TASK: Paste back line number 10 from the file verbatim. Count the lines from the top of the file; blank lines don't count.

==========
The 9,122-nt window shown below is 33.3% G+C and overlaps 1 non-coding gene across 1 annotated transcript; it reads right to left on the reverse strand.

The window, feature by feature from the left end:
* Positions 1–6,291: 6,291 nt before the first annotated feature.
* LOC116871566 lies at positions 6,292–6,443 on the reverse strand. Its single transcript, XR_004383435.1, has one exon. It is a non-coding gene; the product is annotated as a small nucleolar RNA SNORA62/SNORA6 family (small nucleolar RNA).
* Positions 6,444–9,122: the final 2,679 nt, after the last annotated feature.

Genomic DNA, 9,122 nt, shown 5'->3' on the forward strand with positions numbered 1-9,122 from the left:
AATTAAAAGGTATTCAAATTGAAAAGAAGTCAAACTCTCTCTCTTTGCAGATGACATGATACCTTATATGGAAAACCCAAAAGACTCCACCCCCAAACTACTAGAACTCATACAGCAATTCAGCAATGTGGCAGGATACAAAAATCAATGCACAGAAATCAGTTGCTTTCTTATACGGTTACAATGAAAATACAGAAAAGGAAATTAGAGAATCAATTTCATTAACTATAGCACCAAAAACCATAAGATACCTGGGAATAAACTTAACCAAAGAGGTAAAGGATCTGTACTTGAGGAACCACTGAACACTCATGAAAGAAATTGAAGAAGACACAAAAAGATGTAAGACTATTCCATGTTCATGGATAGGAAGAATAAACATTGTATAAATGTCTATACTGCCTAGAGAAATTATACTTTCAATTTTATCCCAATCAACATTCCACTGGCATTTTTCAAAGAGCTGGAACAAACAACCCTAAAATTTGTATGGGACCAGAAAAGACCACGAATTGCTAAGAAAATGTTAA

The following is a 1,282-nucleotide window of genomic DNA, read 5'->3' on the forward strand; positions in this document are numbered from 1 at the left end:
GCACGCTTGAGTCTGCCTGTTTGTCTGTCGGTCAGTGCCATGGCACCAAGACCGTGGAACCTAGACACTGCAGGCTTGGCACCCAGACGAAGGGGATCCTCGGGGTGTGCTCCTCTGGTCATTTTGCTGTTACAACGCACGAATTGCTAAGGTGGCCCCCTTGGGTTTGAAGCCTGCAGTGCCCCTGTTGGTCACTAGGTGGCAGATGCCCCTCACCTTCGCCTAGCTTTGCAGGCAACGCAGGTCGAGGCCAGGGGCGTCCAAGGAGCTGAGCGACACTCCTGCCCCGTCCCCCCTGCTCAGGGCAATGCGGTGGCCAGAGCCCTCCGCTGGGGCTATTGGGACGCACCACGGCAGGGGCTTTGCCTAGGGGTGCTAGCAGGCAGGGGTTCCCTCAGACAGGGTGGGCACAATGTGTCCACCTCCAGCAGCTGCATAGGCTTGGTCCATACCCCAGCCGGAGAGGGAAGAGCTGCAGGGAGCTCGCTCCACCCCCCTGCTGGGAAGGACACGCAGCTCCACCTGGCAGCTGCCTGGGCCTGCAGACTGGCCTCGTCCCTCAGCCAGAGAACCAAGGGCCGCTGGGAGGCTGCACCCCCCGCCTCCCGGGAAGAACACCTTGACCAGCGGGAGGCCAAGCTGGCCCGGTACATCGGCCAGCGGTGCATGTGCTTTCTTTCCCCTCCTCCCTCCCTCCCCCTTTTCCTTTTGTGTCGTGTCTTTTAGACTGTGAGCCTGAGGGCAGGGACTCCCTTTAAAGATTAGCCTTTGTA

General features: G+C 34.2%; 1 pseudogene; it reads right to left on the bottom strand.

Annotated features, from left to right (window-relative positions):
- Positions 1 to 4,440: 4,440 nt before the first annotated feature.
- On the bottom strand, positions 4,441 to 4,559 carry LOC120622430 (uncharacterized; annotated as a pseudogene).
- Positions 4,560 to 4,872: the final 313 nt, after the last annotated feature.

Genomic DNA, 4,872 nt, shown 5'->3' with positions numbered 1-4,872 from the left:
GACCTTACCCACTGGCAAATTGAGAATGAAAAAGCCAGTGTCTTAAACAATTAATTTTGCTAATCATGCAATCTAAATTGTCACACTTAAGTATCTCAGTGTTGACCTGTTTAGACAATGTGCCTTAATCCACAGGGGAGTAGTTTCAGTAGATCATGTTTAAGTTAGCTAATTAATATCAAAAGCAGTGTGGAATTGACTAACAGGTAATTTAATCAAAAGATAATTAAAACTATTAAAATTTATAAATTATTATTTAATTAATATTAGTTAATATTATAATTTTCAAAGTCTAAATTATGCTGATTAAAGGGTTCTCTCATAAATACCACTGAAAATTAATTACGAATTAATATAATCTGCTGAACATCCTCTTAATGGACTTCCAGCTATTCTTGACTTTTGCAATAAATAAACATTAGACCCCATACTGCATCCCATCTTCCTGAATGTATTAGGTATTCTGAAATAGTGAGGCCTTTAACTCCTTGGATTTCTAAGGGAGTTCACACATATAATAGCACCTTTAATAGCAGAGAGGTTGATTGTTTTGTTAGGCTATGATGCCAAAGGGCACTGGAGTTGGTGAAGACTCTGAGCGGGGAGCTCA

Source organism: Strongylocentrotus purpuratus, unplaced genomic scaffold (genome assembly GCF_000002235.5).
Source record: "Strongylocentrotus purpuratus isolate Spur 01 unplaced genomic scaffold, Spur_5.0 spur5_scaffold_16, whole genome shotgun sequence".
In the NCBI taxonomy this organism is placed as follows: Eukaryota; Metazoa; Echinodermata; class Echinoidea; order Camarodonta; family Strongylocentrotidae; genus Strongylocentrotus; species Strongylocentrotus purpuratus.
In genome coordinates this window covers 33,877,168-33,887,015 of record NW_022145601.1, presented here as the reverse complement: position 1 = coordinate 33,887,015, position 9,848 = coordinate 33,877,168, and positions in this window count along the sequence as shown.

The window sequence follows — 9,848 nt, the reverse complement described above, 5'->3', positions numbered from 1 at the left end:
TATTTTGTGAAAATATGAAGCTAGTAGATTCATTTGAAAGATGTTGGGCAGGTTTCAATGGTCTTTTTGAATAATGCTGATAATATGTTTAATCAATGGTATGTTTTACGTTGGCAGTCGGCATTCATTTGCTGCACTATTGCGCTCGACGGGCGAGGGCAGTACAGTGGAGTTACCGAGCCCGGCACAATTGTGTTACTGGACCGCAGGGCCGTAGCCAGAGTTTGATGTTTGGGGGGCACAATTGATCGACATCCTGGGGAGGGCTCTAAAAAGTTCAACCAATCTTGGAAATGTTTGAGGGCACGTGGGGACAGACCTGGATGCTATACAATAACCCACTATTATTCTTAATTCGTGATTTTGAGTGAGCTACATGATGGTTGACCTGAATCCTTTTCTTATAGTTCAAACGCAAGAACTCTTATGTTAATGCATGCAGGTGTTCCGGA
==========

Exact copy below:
General features: G+C 34.2%; 1 pseudogene; it reads right to left on the bottom strand.